670Days

670 days since this post was last revised. Specific details are likely out of date.

Until a day before writing this, I had been using Lu Nelson’s quite excellent polyfill for working with data maps in Libsass (and also Ruby Sass 3.3.x and below).

However, as of the latest Libsass (I’m using 3.02) you can use the native map functions of Sass. Woot!

I’m not going into what a map is, or why you would want to use and loop through one. That’s been covered all over the place, including here.

Instead, I just wanted to provide a quick ‘copy and paste’ example, for the way you can loop through a data map and grab the values within.

Without further adieu, here is a basic nested map and loop to spit the values out:

$colourList: (
  id-1: (
    color1: #bbb,
    color2: #ccc
  ),
  id-2: (
    color1: #ddd,
    color2: #eee
  )
);

@each $item, $color in $colourList {
  [data-section-id="#{$item}"] {
  border-top: map-get($color, color1);
  border-bottom: map-get($color, color2);
  }
}

You can play with this yourself and toggle the compiler (just press the cog and switch between Libsass/Ruby Sass) over on Sassmeister.

Whatever compiler you choose, you should see an output resembling this:

[data-section-id="id-1"] {
  border-top: #bbb;
  border-bottom: #ccc; }

[data-section-id="id-2"] {
  border-top: #ddd;
  border-bottom: #eee; }

Now, this little example will be pretty self-explanatory to the full-blown Sass nerds amongst us, but for mere mortals such as myself I’ll explain what’s going on.

First of all we have the data map:

$colourList: (
  id-1: (
    color1: #bbb,
    color2: #ccc
  ),
  id-2: (
    color1: #ddd,
    color2: #eee
  )
);

Much like a JSON object, the map data structure is held in the $colourList variable. Inside, the keys are followed by a colon and then the value. A comma separates each key/value pair (and no trailing comma for the last key/value pair). There are nested key/value pairs and these could also contain nested key/values as needed.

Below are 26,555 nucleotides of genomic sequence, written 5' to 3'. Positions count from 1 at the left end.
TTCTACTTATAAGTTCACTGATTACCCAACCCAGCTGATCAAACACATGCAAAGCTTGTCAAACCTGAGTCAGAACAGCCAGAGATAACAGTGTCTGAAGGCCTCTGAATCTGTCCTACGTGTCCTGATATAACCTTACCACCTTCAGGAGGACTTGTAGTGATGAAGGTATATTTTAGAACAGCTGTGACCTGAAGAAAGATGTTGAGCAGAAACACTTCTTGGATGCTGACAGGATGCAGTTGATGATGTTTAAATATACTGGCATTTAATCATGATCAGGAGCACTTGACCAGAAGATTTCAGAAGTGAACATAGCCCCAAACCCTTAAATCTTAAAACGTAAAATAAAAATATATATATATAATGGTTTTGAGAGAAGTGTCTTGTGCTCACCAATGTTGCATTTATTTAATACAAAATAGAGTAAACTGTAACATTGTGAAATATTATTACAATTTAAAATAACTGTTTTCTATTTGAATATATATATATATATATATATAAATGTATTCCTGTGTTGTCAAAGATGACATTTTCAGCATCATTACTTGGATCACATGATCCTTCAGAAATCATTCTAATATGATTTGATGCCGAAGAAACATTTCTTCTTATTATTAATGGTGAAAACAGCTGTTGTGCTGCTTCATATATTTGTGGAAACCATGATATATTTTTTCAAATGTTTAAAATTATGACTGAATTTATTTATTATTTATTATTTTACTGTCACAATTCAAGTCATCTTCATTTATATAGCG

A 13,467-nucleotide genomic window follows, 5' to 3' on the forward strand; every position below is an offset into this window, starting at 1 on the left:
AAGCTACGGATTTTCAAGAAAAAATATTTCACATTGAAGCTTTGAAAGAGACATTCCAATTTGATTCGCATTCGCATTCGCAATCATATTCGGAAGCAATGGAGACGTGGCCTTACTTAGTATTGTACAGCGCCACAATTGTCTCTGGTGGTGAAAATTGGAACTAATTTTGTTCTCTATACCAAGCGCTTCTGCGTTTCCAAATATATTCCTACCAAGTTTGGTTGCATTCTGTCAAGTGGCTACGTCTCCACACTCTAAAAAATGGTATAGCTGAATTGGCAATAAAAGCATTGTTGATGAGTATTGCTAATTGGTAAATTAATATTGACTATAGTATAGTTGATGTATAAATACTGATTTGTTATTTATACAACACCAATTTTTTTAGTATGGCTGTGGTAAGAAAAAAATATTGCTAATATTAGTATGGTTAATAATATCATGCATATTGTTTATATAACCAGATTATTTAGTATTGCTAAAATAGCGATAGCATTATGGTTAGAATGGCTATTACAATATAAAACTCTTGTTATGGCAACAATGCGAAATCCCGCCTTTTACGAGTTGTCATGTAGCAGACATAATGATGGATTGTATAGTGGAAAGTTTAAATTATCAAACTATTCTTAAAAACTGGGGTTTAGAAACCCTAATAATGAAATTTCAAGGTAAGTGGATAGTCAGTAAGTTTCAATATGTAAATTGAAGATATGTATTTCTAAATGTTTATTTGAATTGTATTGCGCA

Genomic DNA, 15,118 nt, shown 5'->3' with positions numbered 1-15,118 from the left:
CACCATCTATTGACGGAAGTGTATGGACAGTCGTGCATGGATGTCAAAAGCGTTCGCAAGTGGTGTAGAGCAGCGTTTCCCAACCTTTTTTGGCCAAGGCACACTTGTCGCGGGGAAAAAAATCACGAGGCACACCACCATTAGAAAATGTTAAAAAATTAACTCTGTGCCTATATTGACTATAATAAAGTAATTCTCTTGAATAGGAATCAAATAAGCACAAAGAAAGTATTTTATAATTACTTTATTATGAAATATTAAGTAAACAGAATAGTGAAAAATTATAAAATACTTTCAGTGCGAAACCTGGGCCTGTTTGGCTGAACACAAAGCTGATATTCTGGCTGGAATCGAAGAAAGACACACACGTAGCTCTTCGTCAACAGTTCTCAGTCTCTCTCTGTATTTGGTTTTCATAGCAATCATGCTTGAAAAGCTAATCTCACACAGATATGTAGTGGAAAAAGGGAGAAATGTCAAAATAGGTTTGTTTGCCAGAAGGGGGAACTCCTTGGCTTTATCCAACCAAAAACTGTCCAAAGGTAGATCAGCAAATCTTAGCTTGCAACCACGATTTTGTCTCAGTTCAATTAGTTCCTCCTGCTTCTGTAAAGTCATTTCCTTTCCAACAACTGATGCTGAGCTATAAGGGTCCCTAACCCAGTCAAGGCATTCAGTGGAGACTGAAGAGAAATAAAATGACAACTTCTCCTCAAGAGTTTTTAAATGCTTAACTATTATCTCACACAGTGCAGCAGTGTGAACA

Now the loop:

@each $item, $color in $colourList {
  [data-section-id="#{$item}"] {
  border-top: map-get($color, color1);
  border-bottom: map-get($color, color2);
  }
}

The familiar @each begins the loop, and then the variable $item exists as a marker for the count of the loop (it relates to the dynamic key value that changes as it loops through).

Then for the selector we are interpolating the $item:

If interpolation is unfamiliar to you and you’d like a more thorough explanation I can recommend an incredible book by Ben Frain called, ‘Sass and Compass for Designers‘. Love that guy. So handsome (and modest too).

Now the funky part where we go and grab values. We are using the map-get function.

map-get lets us reach inside a map and grab the values we need. The further nested the data key/value you want, the more you can nest your map-get.

This is obviously a simple example but hopefully if you’re on the Libsass train, it will give you a copy and paste start for using a Sass map and loop when needed.

Finally, a note of caution. Just because you can use a map, doesn’t necessarily mean that you should. They can be a needless complication in some instances. My general rule of thumb is – if I need to loop through and output a bunch of values, I’ll use a map. However, for more pedestrian use cases I’ll just use a bunch of name-spaced variables. For a good discussion on when and where to use a map and the various benefits/pitfalls, this thread is worth a read: https://github.com/zurb/foundation-apps/issues/23